Monday, November 9, 2009

Marcelo Lucero, Mi Hermano, en una Tierra de Nombres*

A Poem by Michael O'Neill:

Marcelo Lucero, Mi Hermano, en una Tierra de Nombres*

d. Nov. 8, 2008


. . . Y ya

cae sombra en el alma.

Oye, hermano, no tardes en salir.

Bueno... Puede inquietarse mamá.

    --Cesar Vallejo, A Miguel. Mi Hermano


. . . There is a line   You must not cross nor ever trust beyond it  

Spry cordage of your bodies to caresses  

Too lichen-faithful from too wide a breast.  

The bottom of the sea is cruel.

 --Hart Crane, Voyages


The sidewalk drinks blood. Alone,

feet of concrete tangos with a lean blade.

The darting jerk of slicked down air pants

a parting, in a darkness nearly midnight,

descend the eyelids' closing curtains,

and will shroud us too at our exit.

  Killers, stage left to Montauk; dying,

  stage right, the Andes rises, applauds.


11:55 Montauk train in Patchogue stops,

whistles end of the line, arrives nameless,

exactly on time one day as will ours,

not on a Cesar's rainy Thursday in Paris,

but on a Monday someday, maybe Tuesday

will be that good news day as Lady

Day sang for our lives too, her sobs

heard still, coffin ships sinking off her

face. Sparse memory, on our lips,


today a name, Marcelo of the Andes,

Lucero, shining light on the tracks.

Luis Ramirez too, O Shenandoah,

rolling river, how could summer boys

in sport, kick football to goalposts,

across the rolling river, he loved

your daughter, far away, across

the wide Missouri, to farthest songs

of Mexico, far beyond, for all others,

 the many lives cut short as a dot,


for fear that stalked finally struck,

Names dissolve on floors of seas,

no farewells, coffin ships still depart

from shores, from our lips whispering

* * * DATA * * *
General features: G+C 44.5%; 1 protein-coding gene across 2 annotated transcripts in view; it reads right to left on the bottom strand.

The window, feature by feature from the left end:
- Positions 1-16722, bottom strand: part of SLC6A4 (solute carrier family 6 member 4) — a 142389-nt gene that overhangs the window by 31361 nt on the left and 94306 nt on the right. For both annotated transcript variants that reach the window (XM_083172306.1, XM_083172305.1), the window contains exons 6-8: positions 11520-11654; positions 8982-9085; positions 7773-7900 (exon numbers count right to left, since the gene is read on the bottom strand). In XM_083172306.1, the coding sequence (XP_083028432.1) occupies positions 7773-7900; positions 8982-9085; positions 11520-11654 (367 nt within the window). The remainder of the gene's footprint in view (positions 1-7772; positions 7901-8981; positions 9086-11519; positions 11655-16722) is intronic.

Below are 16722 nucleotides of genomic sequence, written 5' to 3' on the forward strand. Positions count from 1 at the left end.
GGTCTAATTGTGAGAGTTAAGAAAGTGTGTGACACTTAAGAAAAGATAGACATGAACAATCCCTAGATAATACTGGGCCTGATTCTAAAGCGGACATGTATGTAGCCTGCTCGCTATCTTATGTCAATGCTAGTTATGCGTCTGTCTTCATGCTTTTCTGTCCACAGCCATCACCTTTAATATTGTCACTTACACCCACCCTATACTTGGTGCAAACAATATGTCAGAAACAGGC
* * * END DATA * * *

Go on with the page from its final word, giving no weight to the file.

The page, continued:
your names. Immigrants of the deep,

the states of need united still haunt.


The 11:55 Montauk train on track

laid by horny immigrants of drunken

nights and calloused days, forebears

of far flung treasure, of all their fight,

all the blows, all the names hurled,

spit flung from Know Nothings' no,

but who once had songs and feasts

and sex and mouths and tongues

alive with names for lives to come,


ours inconceived, and unimagined life

we took up to grow into without trace

of their hardships, their cares, their last

day without thought of shadow's time,

long forgotten their struggle, their work;

their tear-and-sweat stained shirts rotted,

their songs of exile lie dismembered,


yet immigrant heartbreak's everywhere,

seen on lots, on streets, at 7-Elevens,

all around us, in our face, in our hair

just as it was our fathers' fathers kisses,

caresses left behind in a stone shanty,

worse for life’s wrecks we keep hidden

crossing borders at night, we're apart,

all the shuddering regrets we board,


embarrassments eating living flesh

Thickly hacked, corrupted, disgraced,

tracks parallel each congestive failure,

tracks of our veins, needle of rain.

We are in the dreams of Gualaceo

where the Andes begin, we climb,

limb by limb, heart for heart,

black stone upon white stone,

sharp stone and crown of thorn,


its stabbing ends the blows,

the beating ends the bleeding,

until heart's hole grows worm-filled,

leaves fallen and turned rust red

leaves its final exhalation on earth.

the Milky Way unauthorized, light

in darkness, migrates through named 

laws of the universe, save one:

    life was like no other.



Michael O'Neill  

   Long Island Immigrant Solidarity   


    *A Few Names:

Marcelo Lucero, 37, (Lucero, in Spanish means the evening’s sky’s light) from Gualaceo, Ecuador, was walking with a friend next to the Patchogue train station when attacked by teenagers looking for “beaners”and died at 11:55 on the evening on Nov. 8, 2008.


Luis Ramirez, father of 2 American children with his fiancé, attacked by 5 high school boys July 14, 2008, in Shenandoah, PA. An all white jury exonerated them of murder.


Wilter Sanchez, savagely beaten and then ran over by assailants, January 21, 2009, in N.J


Brisenia Flores 9 yr-old, in cold blood killed, along side her father, May 30, 2009. 3 patriotic Minutemen now in custody.


José Sucuzhañay, killed, Dec. 9, 2008, walking down the street, hand in hand with his brother, Romel, by assailants calling them names, slurs for gay Latinos.


Manny Mayi, 18 yr old boy, killed March 29, 1991, a Queens College honor student, chased for 16 blocks by a gang of 10 white youth yelling racist slurs and beaten to death. Police refused to call it as a hate crime. Still, not one arrest made.


And too many not named.

| Permalink

TrackBack URL for this entry:

Listed below are links to weblogs that reference Marcelo Lucero, Mi Hermano, en una Tierra de Nombres* :